It was like they were playing street ball, it was so rough.
Not all of them have seen the film, but those who had seen a rough cut were even more enthusiastic about it.
Oh, she knows how the game is played, and occasionally even enjoys the rough and tumble.
Wahlberg grew up the youngest of nine children in a broken home in the rough Dorchester section of Boston.
At 35, Braner is far from those angsty teen years, but connects with those wading the rough waters of high school with ease.
The Ribbonmen were rough and rugged, but comparatively respectable.
Jane gave a short laugh and held up her knotted, rough hands.
It is so strong that only rough handling will pull it apart.
rough and trying times are coming, love, and I must have your support.
The upshot of his rough life is, that he becomes a true Christian.
Old English ruh "rough, coarse (of cloth); hairy, shaggy; untrimmed, uncultivated," from West Germanic *rukhwaz "shaggy, hairy, rough" (cf. Middle Dutch ruuch, Dutch ruig, Old High German ruher, German rauh), from Proto-Germanic *rukhaz, from PIE *reue- "to smash, knock down, tear out, dig up" (cf. Sanskrit ruksah "rough;" Latin ruga "wrinkle," ruere "to rush, fall violently, collapse," ruina "a collapse;" Lithuanian raukas "wrinkle," rukti "to shrink").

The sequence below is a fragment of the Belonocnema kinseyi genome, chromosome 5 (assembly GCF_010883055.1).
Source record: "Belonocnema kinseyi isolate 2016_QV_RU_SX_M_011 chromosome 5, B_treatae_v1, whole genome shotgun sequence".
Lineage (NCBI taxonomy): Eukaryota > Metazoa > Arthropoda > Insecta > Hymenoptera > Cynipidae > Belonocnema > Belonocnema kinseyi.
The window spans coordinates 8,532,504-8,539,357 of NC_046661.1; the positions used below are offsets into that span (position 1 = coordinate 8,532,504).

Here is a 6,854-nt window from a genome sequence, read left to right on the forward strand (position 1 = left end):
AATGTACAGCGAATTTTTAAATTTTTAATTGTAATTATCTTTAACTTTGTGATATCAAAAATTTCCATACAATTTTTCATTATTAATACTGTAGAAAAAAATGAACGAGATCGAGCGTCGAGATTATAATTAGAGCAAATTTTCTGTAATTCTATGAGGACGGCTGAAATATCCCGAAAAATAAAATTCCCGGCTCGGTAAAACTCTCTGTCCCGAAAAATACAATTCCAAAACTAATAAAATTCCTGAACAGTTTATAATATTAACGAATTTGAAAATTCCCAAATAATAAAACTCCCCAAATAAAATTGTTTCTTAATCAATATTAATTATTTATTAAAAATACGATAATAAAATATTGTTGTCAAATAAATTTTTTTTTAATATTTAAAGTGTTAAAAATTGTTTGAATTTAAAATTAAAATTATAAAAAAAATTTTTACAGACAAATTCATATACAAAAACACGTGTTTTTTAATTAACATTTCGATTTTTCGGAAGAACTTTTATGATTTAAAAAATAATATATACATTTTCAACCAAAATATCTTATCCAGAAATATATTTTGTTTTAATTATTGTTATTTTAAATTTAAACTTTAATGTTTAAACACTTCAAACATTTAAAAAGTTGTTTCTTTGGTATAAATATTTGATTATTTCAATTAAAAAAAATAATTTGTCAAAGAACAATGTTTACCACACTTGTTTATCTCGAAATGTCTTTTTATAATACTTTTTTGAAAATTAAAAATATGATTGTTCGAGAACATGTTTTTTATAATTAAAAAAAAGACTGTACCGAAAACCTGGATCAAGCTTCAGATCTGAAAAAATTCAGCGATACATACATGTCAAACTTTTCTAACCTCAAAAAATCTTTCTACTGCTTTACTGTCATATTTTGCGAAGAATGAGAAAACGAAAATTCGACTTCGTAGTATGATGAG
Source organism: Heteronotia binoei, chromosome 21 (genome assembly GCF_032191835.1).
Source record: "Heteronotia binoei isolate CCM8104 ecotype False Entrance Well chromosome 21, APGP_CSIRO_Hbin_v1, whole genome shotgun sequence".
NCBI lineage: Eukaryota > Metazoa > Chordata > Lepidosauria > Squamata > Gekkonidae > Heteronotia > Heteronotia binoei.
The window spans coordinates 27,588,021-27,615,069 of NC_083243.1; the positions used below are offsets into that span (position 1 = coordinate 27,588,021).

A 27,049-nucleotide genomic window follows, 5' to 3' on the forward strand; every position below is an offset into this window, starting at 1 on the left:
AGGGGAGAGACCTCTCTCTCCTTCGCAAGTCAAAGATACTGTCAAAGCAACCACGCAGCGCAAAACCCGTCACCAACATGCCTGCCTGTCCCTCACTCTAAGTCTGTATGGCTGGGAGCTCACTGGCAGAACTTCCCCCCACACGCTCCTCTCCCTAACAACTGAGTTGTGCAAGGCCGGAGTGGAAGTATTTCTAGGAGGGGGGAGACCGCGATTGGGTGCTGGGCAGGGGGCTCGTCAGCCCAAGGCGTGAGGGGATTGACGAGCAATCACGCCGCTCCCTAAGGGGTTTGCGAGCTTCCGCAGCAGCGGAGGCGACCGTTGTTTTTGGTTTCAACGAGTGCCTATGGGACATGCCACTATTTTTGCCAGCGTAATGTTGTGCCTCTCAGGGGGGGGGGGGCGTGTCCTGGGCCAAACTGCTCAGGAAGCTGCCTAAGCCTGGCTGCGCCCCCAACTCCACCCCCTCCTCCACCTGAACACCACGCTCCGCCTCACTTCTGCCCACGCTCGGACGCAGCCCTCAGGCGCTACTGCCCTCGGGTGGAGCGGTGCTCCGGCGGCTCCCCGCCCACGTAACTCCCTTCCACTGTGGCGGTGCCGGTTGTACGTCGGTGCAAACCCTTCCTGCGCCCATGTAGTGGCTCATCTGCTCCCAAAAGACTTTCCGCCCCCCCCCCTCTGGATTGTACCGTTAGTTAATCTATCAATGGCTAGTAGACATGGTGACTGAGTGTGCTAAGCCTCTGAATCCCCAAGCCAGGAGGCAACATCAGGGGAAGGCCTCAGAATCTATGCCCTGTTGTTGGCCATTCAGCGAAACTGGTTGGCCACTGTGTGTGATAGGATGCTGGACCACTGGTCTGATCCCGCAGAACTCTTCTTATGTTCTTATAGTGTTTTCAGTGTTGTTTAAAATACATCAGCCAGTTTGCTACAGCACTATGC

The original -gh- sound was guttural, as in Scottish loch. Sense of "approximate" is first recorded c.1600. Of places, "riotous, disorderly, characterized by violent action," 1863. Rough draft is from 1690s. Rough-and-ready is from 1810, originally military; rough-and-tumble (1810) is from a style of free-fighting.
late 15c., from rough (adj.). Related: Roughed; roughing. Phrase rough it "submit to hardships" (1768) is originally nautical:
To lie rough; to lie all night in one's clothes: called also roughing it. Likewise to sleep on the bare deck of a ship, when the person is commonly advised to chuse the softest plank. [Grose, "Dictionary of the Vulgar Tongue," 1788]To rough out "shape or plan approximately" is from 1770. To rough up "make rough" is from 1763. To rough (someone) up "beat up, jostle violently" is from 1868. The U.S. football penalty roughing was originally a term from boxing (1866).
c.1200, "broken ground," from rough (adj.). Meaning "a rowdy" is first attested 1837. Specific sense in golf is from 1901. Phrase in the rough "in an unfinished or unprocessed condition" (of timber, etc.) is from 1819.